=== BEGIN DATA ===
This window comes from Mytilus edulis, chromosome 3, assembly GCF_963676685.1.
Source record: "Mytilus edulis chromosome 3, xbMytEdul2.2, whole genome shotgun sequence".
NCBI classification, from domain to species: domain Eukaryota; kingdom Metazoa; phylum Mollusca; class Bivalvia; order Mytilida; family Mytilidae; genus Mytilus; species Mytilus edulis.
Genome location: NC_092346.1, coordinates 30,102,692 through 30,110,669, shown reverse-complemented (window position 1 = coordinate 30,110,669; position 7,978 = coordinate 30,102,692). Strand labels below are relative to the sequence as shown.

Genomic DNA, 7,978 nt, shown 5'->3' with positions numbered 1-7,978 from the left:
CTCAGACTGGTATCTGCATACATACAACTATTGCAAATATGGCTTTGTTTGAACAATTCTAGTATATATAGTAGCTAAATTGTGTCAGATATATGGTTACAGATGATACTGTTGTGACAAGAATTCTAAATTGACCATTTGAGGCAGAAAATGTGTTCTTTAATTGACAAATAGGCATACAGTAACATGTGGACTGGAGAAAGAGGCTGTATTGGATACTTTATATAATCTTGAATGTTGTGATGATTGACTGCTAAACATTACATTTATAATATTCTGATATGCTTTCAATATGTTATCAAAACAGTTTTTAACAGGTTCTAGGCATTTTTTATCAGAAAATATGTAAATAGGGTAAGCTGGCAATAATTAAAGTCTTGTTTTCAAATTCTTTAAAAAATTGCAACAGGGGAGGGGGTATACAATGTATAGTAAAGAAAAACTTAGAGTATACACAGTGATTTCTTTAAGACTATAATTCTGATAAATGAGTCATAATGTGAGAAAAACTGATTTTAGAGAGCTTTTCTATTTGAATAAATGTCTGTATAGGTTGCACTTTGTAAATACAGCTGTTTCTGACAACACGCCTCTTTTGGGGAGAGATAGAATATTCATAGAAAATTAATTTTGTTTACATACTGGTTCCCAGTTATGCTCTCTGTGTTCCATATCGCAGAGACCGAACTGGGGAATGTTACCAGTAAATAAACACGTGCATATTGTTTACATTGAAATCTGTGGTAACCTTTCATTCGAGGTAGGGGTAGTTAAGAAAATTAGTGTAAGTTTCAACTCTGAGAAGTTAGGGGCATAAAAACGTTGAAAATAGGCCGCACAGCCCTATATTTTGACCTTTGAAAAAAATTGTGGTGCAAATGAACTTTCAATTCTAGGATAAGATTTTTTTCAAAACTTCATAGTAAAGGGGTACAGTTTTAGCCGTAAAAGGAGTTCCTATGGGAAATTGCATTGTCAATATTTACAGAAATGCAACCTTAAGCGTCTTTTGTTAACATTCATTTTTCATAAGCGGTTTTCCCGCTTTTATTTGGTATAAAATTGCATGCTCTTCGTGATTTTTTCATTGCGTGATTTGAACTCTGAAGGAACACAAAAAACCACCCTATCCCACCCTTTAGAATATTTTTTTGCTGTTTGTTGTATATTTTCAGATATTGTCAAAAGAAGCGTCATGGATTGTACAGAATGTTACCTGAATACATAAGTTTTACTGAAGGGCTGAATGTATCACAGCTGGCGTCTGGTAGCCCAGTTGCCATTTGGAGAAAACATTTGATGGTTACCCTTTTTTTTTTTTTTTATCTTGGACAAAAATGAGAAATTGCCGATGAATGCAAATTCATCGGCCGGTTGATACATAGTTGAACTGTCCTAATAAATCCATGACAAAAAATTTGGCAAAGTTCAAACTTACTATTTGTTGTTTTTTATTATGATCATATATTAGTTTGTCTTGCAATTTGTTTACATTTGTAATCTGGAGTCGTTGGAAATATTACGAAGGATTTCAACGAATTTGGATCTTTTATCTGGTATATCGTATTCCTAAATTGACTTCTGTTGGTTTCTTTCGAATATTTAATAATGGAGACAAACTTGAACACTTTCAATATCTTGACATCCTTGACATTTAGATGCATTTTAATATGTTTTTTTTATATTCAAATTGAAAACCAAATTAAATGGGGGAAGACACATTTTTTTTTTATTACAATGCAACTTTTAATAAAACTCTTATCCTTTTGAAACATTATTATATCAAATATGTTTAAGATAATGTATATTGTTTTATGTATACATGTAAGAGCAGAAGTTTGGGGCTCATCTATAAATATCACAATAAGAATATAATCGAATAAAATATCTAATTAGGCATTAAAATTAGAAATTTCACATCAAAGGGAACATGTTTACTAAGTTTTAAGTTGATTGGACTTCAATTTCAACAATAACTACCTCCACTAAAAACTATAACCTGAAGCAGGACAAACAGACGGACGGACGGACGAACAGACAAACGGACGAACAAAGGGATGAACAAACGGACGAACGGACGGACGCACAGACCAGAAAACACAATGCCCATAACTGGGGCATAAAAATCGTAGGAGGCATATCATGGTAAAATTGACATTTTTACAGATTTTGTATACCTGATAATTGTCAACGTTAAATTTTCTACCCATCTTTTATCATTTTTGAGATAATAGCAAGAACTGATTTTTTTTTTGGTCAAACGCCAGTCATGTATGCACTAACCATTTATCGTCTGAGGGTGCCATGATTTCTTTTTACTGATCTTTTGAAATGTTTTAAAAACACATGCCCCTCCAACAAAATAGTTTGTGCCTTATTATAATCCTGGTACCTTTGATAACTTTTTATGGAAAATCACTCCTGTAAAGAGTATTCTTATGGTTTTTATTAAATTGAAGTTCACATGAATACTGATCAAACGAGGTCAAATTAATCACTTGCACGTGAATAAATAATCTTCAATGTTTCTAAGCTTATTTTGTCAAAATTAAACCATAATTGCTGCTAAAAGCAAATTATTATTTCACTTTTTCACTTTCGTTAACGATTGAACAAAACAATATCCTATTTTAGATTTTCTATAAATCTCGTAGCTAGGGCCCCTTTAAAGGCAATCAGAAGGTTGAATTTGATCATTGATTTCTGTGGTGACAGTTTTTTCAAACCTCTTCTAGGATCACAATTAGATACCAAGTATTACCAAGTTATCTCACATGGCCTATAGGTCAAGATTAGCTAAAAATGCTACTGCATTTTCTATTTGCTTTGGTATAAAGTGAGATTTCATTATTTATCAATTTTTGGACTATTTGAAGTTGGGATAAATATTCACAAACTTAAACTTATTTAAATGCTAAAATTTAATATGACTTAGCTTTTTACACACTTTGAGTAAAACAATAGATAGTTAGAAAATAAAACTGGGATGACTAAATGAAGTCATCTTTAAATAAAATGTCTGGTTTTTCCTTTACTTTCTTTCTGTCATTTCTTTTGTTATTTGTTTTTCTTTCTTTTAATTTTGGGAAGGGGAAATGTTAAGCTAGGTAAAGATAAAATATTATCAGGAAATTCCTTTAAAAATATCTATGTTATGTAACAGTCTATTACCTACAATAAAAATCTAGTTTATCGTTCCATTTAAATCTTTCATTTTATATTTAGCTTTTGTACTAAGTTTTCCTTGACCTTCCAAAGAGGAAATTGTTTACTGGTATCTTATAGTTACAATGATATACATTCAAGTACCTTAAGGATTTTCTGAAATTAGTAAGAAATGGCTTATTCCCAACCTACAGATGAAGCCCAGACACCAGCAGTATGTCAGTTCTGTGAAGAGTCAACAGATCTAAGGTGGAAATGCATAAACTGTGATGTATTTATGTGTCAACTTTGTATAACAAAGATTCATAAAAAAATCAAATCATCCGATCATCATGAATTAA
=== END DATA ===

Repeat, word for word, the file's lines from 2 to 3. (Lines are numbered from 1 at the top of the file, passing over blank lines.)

Source record: "Mytilus edulis chromosome 3, xbMytEdul2.2, whole genome shotgun sequence".
NCBI classification, from domain to species: domain Eukaryota; kingdom Metazoa; phylum Mollusca; class Bivalvia; order Mytilida; family Mytilidae; genus Mytilus; species Mytilus edulis.